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Most Valuable Nickels: A List Of Silver Nickels, Buffalo Nickels & Old Nickels Worth Holding Onto!

A List Of Valuable U.S. Nickels Worth Money

Your chances of finding valuable nickels in everyday pocket change are pretty good — much like your odds of finding valuable pennies.

Valuable Nickels Worth Money - See which Silver nickels, Buffalo nickels & Jefferson nickels you should be saving (not spending).

So, what are your old nickels worth?

Following are all of the U.S. nickels you should be holding onto. The nickels listed below are worth at least 2x face value… all the way up to $60 apiece!

In this article you will learn:

  • Which valuable nickels are easiest to find in spare change
  • All the places you should be looking for valuable nickels
  • How to identify silver nickels worth money
  • The 3 types of old nickels you should be saving
  • Which Jefferson nickels are worth the most money

Valuable Old Nickels Are Easy To Find

Of all the denominations in circulation, nickels provide you with the best chances of finding old and valuable coins in your pocket change.

Why is that?

The Jefferson nickel has been in circulation since 1938, and it remained mostly unchanged until 2004. That’s when the Westward Journey nickels honoring the bicentennial of the Lewis and Clark expedition were released, bringing new obverse and reverse designs to the 5-cent coin.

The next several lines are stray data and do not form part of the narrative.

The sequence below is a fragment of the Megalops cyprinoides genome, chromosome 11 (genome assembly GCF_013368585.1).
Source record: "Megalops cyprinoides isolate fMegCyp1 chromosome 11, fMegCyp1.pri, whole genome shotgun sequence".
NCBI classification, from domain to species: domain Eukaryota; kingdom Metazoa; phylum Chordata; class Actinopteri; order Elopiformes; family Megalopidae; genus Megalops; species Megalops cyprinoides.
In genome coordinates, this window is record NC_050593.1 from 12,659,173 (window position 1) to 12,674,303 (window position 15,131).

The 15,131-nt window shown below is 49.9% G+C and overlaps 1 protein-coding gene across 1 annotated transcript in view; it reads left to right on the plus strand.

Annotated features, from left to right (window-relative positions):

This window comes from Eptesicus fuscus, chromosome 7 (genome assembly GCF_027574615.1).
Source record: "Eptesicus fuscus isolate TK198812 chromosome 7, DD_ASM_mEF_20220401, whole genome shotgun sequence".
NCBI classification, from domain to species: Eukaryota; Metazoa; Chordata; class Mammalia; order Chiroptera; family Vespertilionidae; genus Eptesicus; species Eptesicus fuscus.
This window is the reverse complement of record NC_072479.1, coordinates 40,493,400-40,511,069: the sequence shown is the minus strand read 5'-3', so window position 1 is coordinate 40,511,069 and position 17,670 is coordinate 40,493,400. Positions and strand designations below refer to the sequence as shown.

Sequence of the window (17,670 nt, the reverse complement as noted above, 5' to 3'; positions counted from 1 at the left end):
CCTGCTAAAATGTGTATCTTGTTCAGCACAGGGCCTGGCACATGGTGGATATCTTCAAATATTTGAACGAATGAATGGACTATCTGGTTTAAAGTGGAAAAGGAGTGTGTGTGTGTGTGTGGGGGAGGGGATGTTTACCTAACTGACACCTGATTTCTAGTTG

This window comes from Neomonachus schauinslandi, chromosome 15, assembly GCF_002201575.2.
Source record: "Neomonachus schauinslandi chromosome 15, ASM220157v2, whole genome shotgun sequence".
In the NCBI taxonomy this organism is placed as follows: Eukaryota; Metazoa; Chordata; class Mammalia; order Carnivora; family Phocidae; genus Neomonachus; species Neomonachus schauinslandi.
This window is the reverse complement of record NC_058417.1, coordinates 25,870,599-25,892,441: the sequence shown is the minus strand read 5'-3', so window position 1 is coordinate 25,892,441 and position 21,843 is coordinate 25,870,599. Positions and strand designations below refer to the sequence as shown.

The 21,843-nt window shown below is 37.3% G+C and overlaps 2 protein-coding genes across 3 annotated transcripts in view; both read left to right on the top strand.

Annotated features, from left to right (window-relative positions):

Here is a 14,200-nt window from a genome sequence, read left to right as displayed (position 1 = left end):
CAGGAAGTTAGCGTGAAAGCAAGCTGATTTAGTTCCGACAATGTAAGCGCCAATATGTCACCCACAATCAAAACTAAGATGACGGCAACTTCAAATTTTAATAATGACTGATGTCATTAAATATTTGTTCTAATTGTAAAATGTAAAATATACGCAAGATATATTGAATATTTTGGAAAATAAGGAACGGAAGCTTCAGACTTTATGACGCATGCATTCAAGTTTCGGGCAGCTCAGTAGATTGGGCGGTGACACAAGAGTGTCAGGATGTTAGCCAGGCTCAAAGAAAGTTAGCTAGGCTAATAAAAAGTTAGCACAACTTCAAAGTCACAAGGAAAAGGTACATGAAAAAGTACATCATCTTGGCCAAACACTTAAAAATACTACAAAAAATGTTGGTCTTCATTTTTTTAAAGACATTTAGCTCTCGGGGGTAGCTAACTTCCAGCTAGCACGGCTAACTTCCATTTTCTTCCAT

Unlike Lincoln wheat pennies (which almost everyone knows about and saves from circulation), there are many old Jefferson nickels made in the 1930s, 1940s, and 1950s that are still in circulation simply because they look much like the newer Jefferson nickels.

Even silver wartime Jefferson “nickels” look nearly identical to regular nickels — except for one distinguishing mark that I’ll tell you about in a minute.

My Favorite Way To Find Valuable Nickels

There’s a technique I normally use when I’m looking for old nickels, and it’s called coin roll searching.

Basically, instead of relying only on spare change to look for old coins, I like to go to the local bank or nearby grocery store and ask for rolls of coins.

This puts me at an advantage — because I’ll get to look through a larger quantity of coins from a certain denomination than I might normally get to see at any one time.

If I get lucky and find any coins that I wish to keep, I can just swap those out with common pieces, and trade the roll back in for more coins to search through!

It’s really that simple. As you can see in this video:

How To Tell Silver Nickels From Regular Nickels

Pictured on the left is a regular Jefferson nickel. On the right is a silver nickel. Notice the large "P" mintmark over Monticello on the silver wartime nickel?

It’s really simple to tell a silver Jefferson nickel from a regular Jefferson nickel.

Silver nickels were made from 1942 through 1945 and have a large mintmark over the dome of Monticello on the reverse.

There are 3 mintmarks to look for on silver nickels: